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SEVA

Queen after first winter in Virginia

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SEVA
On 4/17/2019 at 11:03 PM, Silas_Sancona said:

If it wasn't for the first pic. you'd posted, showing the more solid yellow coloration to the back of the legs, i would have thought the same / added it to the list of potential matches..   I wish some of the various state Herp guides would include more  pictures of such details of Frogs / Toads more often.   Even frog butts can help id a species, lol..

Looked over Virginia's list of Turtle sp. to try and help id the one you'd posted, but at that age, there were like 5 or 6 possible matches..

Thanks for the help.  There sure are numerous species (I assume due to the different colors) of tree frogs that hang out on the palms.  Maybe they're just easier to see on them, but I've noticed an increase in tree frogs as the palms grow larger and as more are planted. 

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SEVA

Here's a close up of the emerging frond. 

20190421_123731.jpg

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SEVA

Additionally, I germinated about 200 queen palm seeds roughly 2 years ago in community pots.  Well, I accidentally forgot to bring one of them inside.  I don't even remember why I placed it there, but it was left on the north side of the house this past winter.  I noticed it last month and upon further inspection found 4 seedlings that still had some green (barely).  I went ahead and planted them in the ground just to see what happens.  3 of them are now completely brown, but 1 still has some green.  I guess I'll have to wait and see what happens. 

20190420_165931.jpg

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palmsOrl

Incredible that a queen palm seedling could survive any winter anywhere in VA.  Keep us up-to-date on that survivor.

Glad to see your large queen palm is still kicking!

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VA Jeff

I had chamaedorea radicalis seedlings overwinter several times, occasionally for a few winters with no protection.  But they did not thrive like that.  Looked kinda like your queen seedling there often.

Edited by VA Jeff
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PalmTreeDude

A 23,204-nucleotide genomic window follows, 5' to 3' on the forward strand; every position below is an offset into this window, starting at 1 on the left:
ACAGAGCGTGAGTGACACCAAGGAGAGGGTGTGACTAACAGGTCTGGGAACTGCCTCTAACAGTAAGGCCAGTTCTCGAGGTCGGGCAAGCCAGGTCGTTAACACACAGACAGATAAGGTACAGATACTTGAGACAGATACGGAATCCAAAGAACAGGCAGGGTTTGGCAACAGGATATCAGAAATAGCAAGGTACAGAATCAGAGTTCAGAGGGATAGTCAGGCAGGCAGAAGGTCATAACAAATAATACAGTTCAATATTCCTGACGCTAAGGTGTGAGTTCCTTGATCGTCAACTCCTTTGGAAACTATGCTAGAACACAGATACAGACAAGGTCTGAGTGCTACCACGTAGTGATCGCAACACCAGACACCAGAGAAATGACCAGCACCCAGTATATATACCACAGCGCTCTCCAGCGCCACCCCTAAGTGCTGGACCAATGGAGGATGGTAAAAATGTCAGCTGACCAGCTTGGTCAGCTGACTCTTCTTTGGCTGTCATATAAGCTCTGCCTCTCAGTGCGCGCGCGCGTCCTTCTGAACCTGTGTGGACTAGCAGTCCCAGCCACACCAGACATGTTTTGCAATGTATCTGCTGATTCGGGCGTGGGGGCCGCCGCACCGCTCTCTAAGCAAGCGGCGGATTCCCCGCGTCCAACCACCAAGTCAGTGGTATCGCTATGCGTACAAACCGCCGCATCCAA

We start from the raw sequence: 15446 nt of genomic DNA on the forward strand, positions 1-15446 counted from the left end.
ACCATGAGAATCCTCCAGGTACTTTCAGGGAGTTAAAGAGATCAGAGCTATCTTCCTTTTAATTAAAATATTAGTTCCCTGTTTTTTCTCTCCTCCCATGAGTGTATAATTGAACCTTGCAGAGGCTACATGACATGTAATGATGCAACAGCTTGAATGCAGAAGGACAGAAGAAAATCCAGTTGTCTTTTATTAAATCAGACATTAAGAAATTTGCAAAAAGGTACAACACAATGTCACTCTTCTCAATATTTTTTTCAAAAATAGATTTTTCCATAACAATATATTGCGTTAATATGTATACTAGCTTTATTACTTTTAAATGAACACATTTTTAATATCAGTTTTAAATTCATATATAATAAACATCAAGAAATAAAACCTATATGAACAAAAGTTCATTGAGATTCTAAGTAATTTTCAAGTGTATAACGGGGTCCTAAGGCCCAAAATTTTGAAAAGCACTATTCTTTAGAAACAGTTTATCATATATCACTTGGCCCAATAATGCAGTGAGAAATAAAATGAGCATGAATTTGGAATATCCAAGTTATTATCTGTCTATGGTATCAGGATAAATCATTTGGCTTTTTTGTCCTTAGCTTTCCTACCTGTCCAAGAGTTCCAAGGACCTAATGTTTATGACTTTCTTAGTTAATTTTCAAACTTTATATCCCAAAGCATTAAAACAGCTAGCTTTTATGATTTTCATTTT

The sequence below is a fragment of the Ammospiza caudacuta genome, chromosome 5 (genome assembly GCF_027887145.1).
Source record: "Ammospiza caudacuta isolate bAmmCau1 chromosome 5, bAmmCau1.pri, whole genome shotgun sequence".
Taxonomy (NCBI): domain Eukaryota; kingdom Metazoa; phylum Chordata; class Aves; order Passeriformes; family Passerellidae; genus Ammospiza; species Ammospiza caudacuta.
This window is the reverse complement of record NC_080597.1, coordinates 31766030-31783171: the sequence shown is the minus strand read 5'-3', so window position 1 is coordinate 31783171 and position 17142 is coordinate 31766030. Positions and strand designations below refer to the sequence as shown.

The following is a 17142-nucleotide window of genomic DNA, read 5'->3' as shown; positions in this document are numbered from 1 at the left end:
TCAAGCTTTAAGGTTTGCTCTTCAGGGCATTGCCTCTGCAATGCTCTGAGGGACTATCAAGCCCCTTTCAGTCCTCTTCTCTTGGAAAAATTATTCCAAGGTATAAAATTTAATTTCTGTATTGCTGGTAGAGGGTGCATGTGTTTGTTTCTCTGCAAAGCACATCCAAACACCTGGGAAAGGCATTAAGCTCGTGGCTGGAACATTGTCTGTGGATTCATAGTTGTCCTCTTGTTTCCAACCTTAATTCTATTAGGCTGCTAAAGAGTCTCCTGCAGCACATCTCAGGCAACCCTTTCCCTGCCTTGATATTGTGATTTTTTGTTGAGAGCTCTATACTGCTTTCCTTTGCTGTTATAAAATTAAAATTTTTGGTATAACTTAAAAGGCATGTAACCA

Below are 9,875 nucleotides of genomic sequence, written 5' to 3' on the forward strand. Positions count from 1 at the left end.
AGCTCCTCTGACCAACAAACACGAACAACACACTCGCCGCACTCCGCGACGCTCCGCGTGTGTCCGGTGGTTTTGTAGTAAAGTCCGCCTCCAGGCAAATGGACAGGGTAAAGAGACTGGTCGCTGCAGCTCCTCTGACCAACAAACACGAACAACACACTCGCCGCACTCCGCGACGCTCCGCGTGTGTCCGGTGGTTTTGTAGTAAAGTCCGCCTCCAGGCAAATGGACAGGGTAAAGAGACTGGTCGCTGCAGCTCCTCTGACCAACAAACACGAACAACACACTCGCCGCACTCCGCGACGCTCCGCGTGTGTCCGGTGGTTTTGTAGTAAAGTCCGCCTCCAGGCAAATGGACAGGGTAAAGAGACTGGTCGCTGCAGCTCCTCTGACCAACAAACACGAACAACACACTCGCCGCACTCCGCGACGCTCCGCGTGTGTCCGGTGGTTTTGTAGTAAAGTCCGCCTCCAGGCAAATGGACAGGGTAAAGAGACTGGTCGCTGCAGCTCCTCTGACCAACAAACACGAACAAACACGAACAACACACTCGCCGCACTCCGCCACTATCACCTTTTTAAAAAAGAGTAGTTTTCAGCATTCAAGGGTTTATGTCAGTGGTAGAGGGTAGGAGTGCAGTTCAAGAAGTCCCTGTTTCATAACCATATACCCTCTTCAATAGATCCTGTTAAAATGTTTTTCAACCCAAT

This is pretty cool, I have literally hundreds of Sabal palmetto seedlings in the ground from when I flung seeds everywhere about two or three years ago, they all are doing good and survive the winters fine so far. 

Edited by PalmTreeDude
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sevapalms
8 hours ago, palmsOrl said:

Incredible that a queen palm seedling could survive any winter anywhere in VA.  Keep us up-to-date on that survivor.

Glad to see your large queen palm is still kicking!

It was definitely a relatively warm winter here, so that probably helped a little with the seedlings. Many areas in the southeastern part of the state didn’t even get more than a trace of snow or drop below 8B/9A temperatures. It’s still amazing they survived though! I sure wouldn’t expect that here.

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SEVA
18 hours ago, palmsOrl said:

Incredible that a queen palm seedling could survive any winter anywhere in VA.  Keep us up-to-date on that survivor.

Glad to see your large queen palm is still kicking!

I was certainly surprised to see any green at all.  Maybe it's just taking longer to turn brown, but I'll try to update when/if growth is evident.

16 hours ago, VA Jeff said:

I had chamaedorea radicalis seedlings overwinter several times, occasionally for a few winters with no protection.  But they did not thrive like that.  Looked kinda like your queen seedling there often.

I've actually wanted to try this species.  Maybe someday.  If I ever obtain any, I'll likely attempt some form of protection. 

16 hours ago, PalmTreeDude said:

This is pretty cool, I have literally hundreds of Sabal palmetto seedlings in the ground from when I flung seeds everywhere about two or three years ago, they all are doing good and survive the winters fine so far. 

Good to hear.  All my Sabal palmetto (SC seeds) seedlings are still in pots, except one.  I do have numerous Sabal minor seedlings popping up all over.  Mine produce thousands of seeds each year.  I usually cut off the infructescences to plant the seeds in pots, but a few fall off before then.  Native or not (I've read conflicting articles), they appear to be naturalizing.

10 hours ago, sevapalms said:

It was definitely a relatively warm winter here, so that probably helped a little with the seedlings. Many areas in the southeastern part of the state didn’t even get more than a trace of snow or drop below 8B/9A temperatures. It’s still amazing they survived though! I sure wouldn’t expect that here.

It certainly was a warmer winter this year.  We only recieved a dusting of snow, but just down the road it was all rain. Some areas didn't see any snow at all this past winter.  I'm starting to think the low temperatures in my area are a bit warmer than my weather app suggests.  I know we can get some severe cold sometimes (and damage occurs for marginal species), but in many cases I notice my palms/ plants are fine while the same species are damaged once you travel away from the swamps.